We cannot envisage a different city without talking about existence. To do so, we need to talk about care: care for our own bodies and the bodies of others. In its absence, there will be no equality, no democracy and no city. The current dynamic promotes individuals as agents who focus on their work practices to sustain themselves, their income being falsely proportional to their work. There are clear divisions between the spaces for work, leisure, recreation and rest. These activities are, in actual fact, linked by undervalued care practices.

The practice of care is vulnerable. It is often ignored in relation to productive work practices and in the economy. It is the invisible work that is performed in households, such as childcare or housekeeping. These activities are often carried out by people who are either denied rights or historically disregarded in political or urban development. But care also sees human beings as interdependent. It does not erase personal agendas or choices, but proposes an alternative vision of existence through support and exchange networks.

Today, care practices are made invisible in the home. Posed as the opposite model to work, “the place of rest”, the home, conceals these tasks and discrimination thus determines, or facilitates, the survival of the current economic model. To paraphrase the words of Silvia Federici, the revolution at point zero is, therefore, the revolution of the most essential space for our existence: the home, also knowing that the places where we live are the ones that constitute the largest proportion of the built environment (70%).[3]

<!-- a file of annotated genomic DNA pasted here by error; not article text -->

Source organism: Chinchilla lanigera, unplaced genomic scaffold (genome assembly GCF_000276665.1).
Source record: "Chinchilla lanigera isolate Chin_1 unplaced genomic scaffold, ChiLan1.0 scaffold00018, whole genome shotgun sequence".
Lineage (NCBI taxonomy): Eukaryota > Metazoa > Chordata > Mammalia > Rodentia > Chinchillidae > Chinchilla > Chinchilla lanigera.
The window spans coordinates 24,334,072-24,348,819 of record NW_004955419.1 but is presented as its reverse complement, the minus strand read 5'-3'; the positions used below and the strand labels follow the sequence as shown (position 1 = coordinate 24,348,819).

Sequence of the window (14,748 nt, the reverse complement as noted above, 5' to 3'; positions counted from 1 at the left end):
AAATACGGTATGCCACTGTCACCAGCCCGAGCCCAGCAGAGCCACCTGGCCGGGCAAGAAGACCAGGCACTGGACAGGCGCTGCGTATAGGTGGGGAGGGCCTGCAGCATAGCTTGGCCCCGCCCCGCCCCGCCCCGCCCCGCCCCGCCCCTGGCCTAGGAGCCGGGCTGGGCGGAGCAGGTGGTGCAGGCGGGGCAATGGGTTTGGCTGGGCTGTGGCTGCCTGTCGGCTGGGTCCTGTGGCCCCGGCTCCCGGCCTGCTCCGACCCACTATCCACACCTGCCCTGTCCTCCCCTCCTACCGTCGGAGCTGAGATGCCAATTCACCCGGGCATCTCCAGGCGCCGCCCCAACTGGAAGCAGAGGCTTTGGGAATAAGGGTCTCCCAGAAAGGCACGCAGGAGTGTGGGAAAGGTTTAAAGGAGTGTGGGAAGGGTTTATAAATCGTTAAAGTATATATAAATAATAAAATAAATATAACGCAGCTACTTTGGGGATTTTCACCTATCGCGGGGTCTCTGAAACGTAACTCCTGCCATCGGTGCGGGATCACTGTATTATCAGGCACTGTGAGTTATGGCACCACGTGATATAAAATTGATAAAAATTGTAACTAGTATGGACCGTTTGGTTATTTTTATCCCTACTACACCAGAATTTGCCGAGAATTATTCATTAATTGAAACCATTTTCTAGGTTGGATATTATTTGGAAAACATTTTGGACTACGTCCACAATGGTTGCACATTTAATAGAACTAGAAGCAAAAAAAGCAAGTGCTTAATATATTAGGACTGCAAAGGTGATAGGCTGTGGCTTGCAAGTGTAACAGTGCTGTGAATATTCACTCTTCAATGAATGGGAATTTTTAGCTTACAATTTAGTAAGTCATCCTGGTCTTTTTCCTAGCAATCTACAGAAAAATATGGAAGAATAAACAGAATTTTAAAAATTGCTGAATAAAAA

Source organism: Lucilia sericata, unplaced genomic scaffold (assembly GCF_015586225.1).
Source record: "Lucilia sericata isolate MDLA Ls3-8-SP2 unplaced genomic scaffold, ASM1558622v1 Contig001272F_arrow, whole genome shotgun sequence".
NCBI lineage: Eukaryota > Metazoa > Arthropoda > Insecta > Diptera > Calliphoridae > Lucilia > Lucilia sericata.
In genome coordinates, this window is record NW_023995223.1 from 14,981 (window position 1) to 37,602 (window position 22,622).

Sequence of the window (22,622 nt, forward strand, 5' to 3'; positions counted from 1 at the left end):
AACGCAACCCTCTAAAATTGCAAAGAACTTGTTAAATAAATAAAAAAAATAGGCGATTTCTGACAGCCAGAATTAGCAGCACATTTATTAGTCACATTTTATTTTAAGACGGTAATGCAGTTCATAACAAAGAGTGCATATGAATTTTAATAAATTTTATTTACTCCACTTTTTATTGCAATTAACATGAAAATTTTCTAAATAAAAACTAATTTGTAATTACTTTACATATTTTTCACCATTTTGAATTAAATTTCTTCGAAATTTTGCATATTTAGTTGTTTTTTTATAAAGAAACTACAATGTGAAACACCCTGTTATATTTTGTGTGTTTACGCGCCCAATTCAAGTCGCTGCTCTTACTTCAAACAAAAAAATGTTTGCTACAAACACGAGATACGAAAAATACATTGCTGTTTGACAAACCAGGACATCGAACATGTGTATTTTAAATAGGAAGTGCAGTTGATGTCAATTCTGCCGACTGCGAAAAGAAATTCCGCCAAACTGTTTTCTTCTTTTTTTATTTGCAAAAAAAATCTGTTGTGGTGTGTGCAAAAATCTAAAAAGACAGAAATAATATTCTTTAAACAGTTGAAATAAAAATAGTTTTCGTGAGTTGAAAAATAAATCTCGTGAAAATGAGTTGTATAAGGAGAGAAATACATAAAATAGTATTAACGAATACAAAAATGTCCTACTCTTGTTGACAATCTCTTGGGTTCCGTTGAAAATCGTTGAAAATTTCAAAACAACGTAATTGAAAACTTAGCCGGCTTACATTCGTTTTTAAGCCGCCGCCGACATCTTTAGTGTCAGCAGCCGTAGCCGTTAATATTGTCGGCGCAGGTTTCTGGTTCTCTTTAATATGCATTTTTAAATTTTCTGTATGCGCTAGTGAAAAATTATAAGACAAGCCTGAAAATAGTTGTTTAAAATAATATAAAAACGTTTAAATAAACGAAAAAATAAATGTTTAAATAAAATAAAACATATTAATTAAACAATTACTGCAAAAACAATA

In spatial terms, to paraphrase Dolores Hayden, the domestic revolution must be recognised as key to transforming the city. The realm of care must therefore be the backbone of work, the space that sustains the body to exist. And we must bear in mind that this revolution cannot be carried out individually, bearing in mind, moreover, that each human being understands the manner in which we inhabit this planet differently. Architecture is present and can commit itself to creating spatial forms that no longer reflect the current manner in which spaces are designed for human beings to be productive, and that promote those that strengthen and sustain existence.

We have reduced the idea of the minimum need for a body to exist to food and shelter. Certainly, these are two basic needs, but a roof over one’s head and food do not cover the need for protection and nourishment. The body also needs the emotions and rituals that allow it to absorb these elements to sustain it.

Today’s spaces are far from allowing emotions or rituals to protect and nurture us, but, above all, they have stopped making it easier for us to create networks among ourselves to take care of existence. This is why I think that architecture needs to understand how to become a platform for living, allowing each person to determine their own way of living and relating to others.


Part of this text by the same author was published under the title “Stadt der Fürsorge” in the magazine Die Architekt (February 2022).

[1] Iturbe, E. “Architecture and the Death of Carbon Modernity”. Log 47: Overcoming Carbon Form, n.d.

[2] Aureli, P. V. and Giudici, M. S. “Islands: The Settlement from Property to Care”. Log 47 Overcoming Carbon Form, Anyone Corporation, USA, 2019, pp. 175.

[3] Federici, S. Revolution at Point Zero: Housework, Reproduction, and Feminist Struggle. PM PR, 2020.